5 positions Giants could target in 2021 NFL Draft post-free agency spending

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Ralph Vacchiano
·5 min read
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Dave Gettleman TREATED ART recent picture in front, two older Gettleman's behind
Dave Gettleman TREATED ART recent picture in front, two older Gettleman's behind

One of the great myths of the NFL Draft is that teams select the “best player available” on their draft board. It’s the misguided theory that when it’s their turn to make a choice, they simply select the highest-rated player remaining on their board.

That’s not really how it works, of course. If it was, it would kill all war room discussions and there’d be no need for more than a minute or two between every pick. The reality is teams are always mindful of the holes they have to fill. Even when they rank the players on their board, they are almost always factoring in their needs.

They’d be crazy not to do it that way. And that’s true of the Giants, too. They were well aware of the holes they had to fill even before they dove head-first into free agency. And they were always balancing what they were trying to do then with what they might be able to do in the draft instead.

“We have our draft on one board and our unrestricted free agency board on the other,” Giants GM Dave Gettleman said on a Zoom call on Tuesday. “And we actually do it by color. We take a look at the positions and see where, if I need a kicker, is it heavy in free agency or am I going to have to go to the draft? So we marry up both.”

So yes, what a team does in free agency can tell you a lot about what a team might do in the NFL draft, especially in the first two days. So here’s a look at some of the holes left unfilled by the Giants during their March spending spree, and how what they did and didn’t do shows what might be planned for next week:


The fact that they even made inquiries about Leonard Floyd before he signed a four-year, $64 million deal with the Rams show the Giants were serious about adding a pass rusher to play opposite Leonard Williams. They would have spent the money if the price was right. Then, when they lost Floyd, they really didn’t address the position other than to sign Ifeadi Odenigbo, who is more of a rotational player than a star.

When asked about that position on Tuesday, Gettleman talked about the rehab of Lorenzo Carter and Oshane Ximines and how young players like Cam Brown and Carter Coughlin are going to “get better”. But he also promised “We’re going to do better” at that position than they did last year. That’s why so many think this will be a priority in the first two rounds.


The Giants gave a four-year, $72 million contract to Kenny Golladay and signed John Ross, whom Gettleman called a “take-off-the-top, oh-my-gosh speed” guy. The GM sounded comfortable with the weapons he’s brought in for quarterback Daniel Jones. And don’t forget, when co-owner John Mara talked about the Golladay signing last month, he said it “takes pressure off us going into the draft. We don’t have to take a receiver in Round 1 or Round 2.”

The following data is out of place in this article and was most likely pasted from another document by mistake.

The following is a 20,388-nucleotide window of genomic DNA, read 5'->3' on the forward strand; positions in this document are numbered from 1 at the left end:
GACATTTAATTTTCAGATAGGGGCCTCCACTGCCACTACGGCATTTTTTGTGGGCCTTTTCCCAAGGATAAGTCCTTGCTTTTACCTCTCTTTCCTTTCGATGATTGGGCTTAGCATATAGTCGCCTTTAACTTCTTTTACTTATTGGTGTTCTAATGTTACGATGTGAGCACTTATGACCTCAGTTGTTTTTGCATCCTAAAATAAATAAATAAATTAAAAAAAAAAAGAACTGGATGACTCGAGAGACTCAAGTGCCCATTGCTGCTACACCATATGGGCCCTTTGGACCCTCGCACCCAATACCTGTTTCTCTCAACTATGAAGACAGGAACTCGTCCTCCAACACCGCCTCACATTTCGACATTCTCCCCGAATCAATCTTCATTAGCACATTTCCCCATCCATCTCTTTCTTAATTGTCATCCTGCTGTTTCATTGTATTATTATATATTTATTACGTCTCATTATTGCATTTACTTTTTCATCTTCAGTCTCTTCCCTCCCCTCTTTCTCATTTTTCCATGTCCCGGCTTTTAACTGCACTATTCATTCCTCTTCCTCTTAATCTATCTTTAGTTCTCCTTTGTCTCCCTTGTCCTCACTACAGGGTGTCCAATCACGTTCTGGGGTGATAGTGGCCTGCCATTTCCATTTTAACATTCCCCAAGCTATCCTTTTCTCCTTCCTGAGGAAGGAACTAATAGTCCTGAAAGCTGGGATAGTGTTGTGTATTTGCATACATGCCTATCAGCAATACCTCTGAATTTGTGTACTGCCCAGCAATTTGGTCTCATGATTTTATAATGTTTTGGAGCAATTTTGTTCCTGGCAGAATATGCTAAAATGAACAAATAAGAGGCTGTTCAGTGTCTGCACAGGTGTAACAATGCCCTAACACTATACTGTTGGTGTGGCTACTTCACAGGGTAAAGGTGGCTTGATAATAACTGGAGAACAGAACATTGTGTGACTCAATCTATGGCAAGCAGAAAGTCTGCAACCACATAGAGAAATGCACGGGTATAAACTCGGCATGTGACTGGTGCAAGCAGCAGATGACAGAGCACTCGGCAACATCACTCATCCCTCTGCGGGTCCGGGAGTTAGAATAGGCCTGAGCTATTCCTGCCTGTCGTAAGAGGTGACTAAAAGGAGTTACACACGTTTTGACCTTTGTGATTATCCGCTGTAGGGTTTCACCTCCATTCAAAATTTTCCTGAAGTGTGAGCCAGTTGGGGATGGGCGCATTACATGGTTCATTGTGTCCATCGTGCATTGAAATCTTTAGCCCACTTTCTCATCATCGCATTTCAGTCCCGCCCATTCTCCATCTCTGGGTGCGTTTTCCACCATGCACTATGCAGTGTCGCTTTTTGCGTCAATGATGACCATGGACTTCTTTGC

That doesn’t mean they won’t. But they have a strong stable of receivers at the moment and they have bigger priorities. To take a receiver early, the right player would have to be there.


They brought back veteran tackle Nate Solder and signed veteran guard Zack Fulton, so they have good depth, but that was it. They are really counting on the young players they already have to step up and be better. And the truth is, at least three positions – both guards and right tackle – are very much up in the air.

Gettleman said on Tuesday what he’s said before, that after drafting a young quarterback, as they did three years ago, “the first thing you’ve got to do is get people around him to keep him upright.” The Giants have been working on that for a couple of years. But they would certainly draft an upgrade if one is available, especially if that player is a guard.


The Giants lost Dalvin Tomlinson in free agency and didn’t really even try to replace him, except with veteran Danny Shelton who is more of a stop gap. That was a calculated decision and probably one that indicates they feel they have the players on the roster to fill that hole.

They certainly could draft a defensive tackle, but this is generally considered a poor tackle class. If they’re going to get one that will have an immediate impact, it’ll have to come in the first three rounds.


The Giants signed Adoree’ Jackson to a three-year, $39 million contract, one year after signing James Bradberry to a three-year, $43.5 million deal. They also drafted Darnay Holmes in the fourth round. That’s a lot of capital in one position, making it seem unlikely they’d add more. Keep in mind, though, Gettleman said “You can never have too many good players at any position, I don’t care what anybody says.” So if the right player falls to them, maybe they will add another – even if that’s in the first round.